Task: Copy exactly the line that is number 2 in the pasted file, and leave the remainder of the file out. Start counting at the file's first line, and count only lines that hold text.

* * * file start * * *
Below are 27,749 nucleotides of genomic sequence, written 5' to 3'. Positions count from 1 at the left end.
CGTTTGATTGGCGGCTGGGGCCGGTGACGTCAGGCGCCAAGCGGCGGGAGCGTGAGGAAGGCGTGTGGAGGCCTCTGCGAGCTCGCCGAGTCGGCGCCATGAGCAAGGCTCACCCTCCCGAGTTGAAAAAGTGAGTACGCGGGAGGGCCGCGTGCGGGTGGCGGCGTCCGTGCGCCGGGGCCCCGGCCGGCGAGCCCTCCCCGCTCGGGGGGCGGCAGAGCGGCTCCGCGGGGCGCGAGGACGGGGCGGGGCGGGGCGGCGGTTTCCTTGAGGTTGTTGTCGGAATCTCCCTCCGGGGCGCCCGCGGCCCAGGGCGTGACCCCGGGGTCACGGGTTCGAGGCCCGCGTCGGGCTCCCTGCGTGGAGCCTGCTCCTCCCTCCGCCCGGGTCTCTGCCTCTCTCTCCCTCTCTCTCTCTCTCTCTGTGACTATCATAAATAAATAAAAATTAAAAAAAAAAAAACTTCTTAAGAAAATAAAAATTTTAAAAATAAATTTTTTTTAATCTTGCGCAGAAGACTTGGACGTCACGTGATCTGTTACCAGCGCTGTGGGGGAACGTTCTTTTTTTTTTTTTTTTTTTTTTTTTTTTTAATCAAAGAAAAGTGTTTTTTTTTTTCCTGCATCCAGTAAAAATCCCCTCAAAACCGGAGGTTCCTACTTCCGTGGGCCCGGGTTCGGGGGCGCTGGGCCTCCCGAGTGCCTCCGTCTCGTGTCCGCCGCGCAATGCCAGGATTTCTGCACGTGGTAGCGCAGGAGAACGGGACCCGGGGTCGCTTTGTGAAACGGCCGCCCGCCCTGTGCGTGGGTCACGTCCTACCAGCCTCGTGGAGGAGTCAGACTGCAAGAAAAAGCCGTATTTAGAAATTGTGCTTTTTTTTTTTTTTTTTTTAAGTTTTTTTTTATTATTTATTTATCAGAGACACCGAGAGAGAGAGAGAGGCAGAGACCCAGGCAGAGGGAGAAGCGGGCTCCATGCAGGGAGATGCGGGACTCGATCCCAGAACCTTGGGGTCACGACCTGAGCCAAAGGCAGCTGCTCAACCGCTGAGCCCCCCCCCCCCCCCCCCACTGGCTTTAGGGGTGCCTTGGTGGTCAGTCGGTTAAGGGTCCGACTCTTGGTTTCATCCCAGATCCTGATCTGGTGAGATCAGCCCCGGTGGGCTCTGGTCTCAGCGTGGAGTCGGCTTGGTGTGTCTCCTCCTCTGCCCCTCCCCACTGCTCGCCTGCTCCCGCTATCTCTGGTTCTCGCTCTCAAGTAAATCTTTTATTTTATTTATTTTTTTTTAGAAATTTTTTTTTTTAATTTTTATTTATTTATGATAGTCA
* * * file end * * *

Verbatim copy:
CGTTTGATTGGCGGCTGGGGCCGGTGACGTCAGGCGCCAAGCGGCGGGAGCGTGAGGAAGGCGTGTGGAGGCCTCTGCGAGCTCGCCGAGTCGGCGCCATGAGCAAGGCTCACCCTCCCGAGTTGAAAAAGTGAGTACGCGGGAGGGCCGCGTGCGGGTGGCGGCGTCCGTGCGCCGGGGCCCCGGCCGGCGAGCCCTCCCCGCTCGGGGGGCGGCAGAGCGGCTCCGCGGGGCGCGAGGACGGGGCGGGGCGGGGCGGCGGTTTCCTTGAGGTTGTTGTCGGAATCTCCCTCCGGGGCGCCCGCGGCCCAGGGCGTGACCCCGGGGTCACGGGTTCGAGGCCCGCGTCGGGCTCCCTGCGTGGAGCCTGCTCCTCCCTCCGCCCGGGTCTCTGCCTCTCTCTCCCTCTCTCTCTCTCTCTCTGTGACTATCATAAATAAATAAAAATTAAAAAAAAAAAAACTTCTTAAGAAAATAAAAATTTTAAAAATAAATTTTTTTTAATCTTGCGCAGAAGACTTGGACGTCACGTGATCTGTTACCAGCGCTGTGGGGGAACGTTCTTTTTTTTTTTTTTTTTTTTTTTTTTTTTAATCAAAGAAAAGTGTTTTTTTTTTTCCTGCATCCAGTAAAAATCCCCTCAAAACCGGAGGTTCCTACTTCCGTGGGCCCGGGTTCGGGGGCGCTGGGCCTCCCGAGTGCCTCCGTCTCGTGTCCGCCGCGCAATGCCAGGATTTCTGCACGTGGTAGCGCAGGAGAACGGGACCCGGGGTCGCTTTGTGAAACGGCCGCCCGCCCTGTGCGTGGGTCACGTCCTACCAGCCTCGTGGAGGAGTCAGACTGCAAGAAAAAGCCGTATTTAGAAATTGTGCTTTTTTTTTTTTTTTTTTTAAGTTTTTTTTTATTATTTATTTATCAGAGACACCGAGAGAGAGAGAGAGGCAGAGACCCAGGCAGAGGGAGAAGCGGGCTCCATGCAGGGAGATGCGGGACTCGATCCCAGAACCTTGGGGTCACGACCTGAGCCAAAGGCAGCTGCTCAACCGCTGAGCCCCCCCCCCCCCCCCCCACTGGCTTTAGGGGTGCCTTGGTGGTCAGTCGGTTAAGGGTCCGACTCTTGGTTTCATCCCAGATCCTGATCTGGTGAGATCAGCCCCGGTGGGCTCTGGTCTCAGCGTGGAGTCGGCTTGGTGTGTCTCCTCCTCTGCCCCTCCCCACTGCTCGCCTGCTCCCGCTATCTCTGGTTCTCGCTCTCAAGTAAATCTTTTATTTTATTTATTTTTTTTTAGAAATTTTTTTTTTTAATTTTTATTTATTTATGATAGTCA